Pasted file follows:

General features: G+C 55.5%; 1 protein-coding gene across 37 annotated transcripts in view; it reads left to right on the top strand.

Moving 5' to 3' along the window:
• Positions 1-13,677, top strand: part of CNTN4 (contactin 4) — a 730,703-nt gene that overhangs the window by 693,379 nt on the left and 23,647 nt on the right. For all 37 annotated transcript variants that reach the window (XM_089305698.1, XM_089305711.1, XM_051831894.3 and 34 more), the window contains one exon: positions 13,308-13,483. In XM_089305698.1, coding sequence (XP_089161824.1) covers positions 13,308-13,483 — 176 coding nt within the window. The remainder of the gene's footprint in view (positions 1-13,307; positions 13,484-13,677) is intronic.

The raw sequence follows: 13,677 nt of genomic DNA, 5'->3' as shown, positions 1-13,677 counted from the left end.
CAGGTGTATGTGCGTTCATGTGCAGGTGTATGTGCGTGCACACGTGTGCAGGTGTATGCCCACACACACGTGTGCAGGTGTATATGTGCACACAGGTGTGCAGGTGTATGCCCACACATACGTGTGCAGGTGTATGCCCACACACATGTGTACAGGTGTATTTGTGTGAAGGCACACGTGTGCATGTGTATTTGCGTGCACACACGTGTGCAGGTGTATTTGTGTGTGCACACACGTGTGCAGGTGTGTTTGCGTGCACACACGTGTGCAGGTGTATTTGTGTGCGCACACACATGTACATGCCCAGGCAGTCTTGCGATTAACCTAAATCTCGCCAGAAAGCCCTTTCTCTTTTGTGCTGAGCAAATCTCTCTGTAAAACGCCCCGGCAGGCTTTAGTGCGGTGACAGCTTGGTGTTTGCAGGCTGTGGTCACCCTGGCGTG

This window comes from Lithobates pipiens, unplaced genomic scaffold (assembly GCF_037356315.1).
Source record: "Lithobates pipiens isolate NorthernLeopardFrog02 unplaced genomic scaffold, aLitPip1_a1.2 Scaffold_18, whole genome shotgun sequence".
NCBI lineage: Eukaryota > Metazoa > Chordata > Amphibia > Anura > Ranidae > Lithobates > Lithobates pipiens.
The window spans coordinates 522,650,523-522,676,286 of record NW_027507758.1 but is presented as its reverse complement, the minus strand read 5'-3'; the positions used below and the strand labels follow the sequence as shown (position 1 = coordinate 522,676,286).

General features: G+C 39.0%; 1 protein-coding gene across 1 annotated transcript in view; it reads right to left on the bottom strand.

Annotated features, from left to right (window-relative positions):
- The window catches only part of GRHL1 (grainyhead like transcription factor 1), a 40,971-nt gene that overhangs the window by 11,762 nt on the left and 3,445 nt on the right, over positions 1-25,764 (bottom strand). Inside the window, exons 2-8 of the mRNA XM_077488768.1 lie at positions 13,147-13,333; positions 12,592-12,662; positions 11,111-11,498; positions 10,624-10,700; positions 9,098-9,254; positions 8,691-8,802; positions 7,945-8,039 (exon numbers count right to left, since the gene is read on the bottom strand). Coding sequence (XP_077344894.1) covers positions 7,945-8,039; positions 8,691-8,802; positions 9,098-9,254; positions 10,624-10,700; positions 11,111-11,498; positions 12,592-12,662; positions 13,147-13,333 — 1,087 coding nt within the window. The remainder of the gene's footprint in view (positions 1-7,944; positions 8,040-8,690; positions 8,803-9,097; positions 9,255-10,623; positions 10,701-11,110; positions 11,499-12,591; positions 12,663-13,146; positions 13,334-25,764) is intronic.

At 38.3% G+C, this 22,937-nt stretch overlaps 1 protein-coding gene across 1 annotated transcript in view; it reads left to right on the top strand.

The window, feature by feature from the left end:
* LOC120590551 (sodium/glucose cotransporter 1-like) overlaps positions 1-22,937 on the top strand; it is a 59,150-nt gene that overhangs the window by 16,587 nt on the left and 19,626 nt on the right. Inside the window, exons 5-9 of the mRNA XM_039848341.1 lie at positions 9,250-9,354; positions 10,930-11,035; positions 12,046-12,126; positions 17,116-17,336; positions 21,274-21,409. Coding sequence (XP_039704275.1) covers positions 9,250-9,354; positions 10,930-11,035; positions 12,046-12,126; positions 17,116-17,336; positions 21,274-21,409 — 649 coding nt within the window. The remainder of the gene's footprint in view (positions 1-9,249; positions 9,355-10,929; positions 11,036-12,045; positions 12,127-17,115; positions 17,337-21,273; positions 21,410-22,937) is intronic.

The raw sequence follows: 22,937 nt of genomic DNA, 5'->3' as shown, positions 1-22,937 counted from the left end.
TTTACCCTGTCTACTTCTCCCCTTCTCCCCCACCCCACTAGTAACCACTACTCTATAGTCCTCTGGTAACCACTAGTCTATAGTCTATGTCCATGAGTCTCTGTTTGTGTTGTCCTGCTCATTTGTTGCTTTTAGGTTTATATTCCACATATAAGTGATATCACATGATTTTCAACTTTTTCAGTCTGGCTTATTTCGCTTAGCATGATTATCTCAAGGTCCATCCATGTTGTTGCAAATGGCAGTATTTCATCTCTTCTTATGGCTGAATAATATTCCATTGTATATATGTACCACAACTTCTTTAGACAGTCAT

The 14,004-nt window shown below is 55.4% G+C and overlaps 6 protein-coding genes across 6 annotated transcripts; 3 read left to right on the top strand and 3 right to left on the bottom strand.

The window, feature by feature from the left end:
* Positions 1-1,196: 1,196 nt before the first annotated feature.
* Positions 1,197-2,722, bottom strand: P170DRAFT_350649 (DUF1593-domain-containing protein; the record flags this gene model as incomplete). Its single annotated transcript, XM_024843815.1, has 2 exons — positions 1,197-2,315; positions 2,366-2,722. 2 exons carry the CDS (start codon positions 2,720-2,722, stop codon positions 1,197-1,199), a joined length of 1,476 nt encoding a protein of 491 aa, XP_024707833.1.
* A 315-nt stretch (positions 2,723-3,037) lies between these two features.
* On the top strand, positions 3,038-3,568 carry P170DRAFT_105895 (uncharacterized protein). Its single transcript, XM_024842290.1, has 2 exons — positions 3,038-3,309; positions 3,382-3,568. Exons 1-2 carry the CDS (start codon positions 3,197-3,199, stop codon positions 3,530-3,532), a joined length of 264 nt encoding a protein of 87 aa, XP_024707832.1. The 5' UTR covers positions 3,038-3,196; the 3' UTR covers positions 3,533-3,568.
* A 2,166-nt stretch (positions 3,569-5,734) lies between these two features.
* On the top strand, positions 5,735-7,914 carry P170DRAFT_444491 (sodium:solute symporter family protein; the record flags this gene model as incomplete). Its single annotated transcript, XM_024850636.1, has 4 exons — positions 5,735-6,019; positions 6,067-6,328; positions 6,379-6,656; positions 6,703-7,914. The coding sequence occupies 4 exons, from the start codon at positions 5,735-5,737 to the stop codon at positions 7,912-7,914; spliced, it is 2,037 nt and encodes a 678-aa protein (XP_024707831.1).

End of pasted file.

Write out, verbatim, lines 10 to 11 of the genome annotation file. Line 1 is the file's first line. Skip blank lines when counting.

General features: G+C 39.0%; 1 protein-coding gene across 1 annotated transcript in view; it reads right to left on the bottom strand.

Annotated features, from left to right (window-relative positions):